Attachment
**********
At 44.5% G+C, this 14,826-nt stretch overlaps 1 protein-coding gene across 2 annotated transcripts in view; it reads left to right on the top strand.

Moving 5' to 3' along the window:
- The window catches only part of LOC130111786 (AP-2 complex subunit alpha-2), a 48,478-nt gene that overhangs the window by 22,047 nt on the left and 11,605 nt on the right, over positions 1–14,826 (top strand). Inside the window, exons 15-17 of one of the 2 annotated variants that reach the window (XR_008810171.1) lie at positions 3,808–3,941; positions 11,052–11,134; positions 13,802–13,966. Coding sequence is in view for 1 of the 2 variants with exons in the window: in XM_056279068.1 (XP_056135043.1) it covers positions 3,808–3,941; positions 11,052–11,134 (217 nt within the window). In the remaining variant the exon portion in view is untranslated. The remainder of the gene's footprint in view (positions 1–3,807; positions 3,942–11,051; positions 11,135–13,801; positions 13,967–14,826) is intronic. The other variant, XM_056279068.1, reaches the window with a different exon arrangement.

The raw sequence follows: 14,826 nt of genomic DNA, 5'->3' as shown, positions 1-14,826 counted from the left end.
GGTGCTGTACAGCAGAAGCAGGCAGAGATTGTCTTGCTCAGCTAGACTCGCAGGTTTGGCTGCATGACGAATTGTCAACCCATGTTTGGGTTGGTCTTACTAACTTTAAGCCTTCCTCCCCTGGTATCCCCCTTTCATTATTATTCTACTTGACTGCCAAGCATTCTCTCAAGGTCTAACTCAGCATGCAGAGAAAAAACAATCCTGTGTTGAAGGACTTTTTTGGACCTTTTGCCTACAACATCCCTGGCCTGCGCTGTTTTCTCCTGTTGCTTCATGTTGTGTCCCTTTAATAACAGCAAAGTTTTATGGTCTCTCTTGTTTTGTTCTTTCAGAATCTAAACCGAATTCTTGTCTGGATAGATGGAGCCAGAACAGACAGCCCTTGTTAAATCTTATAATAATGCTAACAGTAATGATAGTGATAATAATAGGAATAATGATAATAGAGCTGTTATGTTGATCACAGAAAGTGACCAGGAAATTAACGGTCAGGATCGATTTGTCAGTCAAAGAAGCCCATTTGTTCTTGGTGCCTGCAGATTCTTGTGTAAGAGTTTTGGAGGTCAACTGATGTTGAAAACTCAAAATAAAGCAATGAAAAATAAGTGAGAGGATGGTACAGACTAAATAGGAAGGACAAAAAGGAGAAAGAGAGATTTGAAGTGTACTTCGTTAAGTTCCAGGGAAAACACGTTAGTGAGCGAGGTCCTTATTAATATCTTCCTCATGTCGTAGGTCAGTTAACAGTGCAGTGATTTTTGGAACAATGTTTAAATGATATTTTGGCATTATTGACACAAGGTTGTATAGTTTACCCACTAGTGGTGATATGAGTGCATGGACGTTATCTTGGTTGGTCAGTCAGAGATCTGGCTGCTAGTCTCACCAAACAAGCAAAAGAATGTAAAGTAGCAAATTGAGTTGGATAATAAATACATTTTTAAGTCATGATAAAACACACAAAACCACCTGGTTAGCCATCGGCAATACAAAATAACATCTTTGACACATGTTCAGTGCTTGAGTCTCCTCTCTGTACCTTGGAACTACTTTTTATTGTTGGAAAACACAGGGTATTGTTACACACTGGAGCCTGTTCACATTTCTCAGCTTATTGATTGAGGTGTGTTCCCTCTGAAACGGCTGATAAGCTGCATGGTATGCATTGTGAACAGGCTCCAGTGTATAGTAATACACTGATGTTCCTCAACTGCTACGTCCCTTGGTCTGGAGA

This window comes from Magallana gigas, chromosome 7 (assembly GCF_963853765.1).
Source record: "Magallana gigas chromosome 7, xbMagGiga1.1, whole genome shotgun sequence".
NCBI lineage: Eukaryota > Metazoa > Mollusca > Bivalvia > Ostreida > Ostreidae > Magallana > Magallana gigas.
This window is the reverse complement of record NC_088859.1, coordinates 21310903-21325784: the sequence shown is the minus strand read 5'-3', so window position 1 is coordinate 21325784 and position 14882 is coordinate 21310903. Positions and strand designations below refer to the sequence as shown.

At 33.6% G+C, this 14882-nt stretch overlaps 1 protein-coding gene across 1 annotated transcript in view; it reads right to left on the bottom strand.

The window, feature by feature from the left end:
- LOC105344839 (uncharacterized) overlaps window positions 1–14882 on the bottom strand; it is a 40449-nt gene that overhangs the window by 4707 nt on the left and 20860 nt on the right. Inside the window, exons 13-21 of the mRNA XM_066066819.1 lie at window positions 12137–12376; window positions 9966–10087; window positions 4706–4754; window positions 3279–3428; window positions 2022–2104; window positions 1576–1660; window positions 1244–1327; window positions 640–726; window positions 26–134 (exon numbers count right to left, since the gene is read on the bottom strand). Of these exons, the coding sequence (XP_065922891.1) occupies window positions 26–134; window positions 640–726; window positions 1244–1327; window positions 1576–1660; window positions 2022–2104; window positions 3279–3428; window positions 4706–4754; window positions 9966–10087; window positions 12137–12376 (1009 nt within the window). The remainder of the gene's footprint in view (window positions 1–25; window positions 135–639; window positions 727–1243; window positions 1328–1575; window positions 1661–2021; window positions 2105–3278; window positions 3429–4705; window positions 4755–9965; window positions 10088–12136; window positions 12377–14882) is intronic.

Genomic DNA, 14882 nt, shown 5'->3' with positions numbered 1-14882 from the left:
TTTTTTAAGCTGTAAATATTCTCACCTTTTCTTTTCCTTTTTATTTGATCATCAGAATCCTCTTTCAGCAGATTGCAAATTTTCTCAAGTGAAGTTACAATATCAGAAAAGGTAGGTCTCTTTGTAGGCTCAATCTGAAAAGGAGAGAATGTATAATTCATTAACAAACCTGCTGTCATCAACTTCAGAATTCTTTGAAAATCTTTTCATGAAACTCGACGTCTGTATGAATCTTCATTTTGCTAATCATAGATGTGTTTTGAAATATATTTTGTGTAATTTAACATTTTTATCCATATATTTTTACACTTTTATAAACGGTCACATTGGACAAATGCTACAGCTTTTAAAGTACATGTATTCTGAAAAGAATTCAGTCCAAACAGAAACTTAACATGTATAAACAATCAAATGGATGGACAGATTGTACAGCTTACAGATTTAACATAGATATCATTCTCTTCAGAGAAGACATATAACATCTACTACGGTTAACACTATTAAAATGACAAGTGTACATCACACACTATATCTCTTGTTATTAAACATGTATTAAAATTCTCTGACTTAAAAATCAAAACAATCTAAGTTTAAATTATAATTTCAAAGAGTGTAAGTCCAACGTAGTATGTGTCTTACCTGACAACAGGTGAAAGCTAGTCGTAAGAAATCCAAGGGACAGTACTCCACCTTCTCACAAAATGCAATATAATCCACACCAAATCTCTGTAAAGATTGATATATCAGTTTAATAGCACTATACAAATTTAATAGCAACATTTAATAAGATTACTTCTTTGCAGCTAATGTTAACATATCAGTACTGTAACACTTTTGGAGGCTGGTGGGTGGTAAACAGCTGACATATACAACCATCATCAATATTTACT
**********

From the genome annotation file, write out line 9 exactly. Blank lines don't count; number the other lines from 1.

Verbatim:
This window is the reverse complement of record NC_088859.1, coordinates 21310903-21325784: the sequence shown is the minus strand read 5'-3', so window position 1 is coordinate 21325784 and position 14882 is coordinate 21310903. Positions and strand designations below refer to the sequence as shown.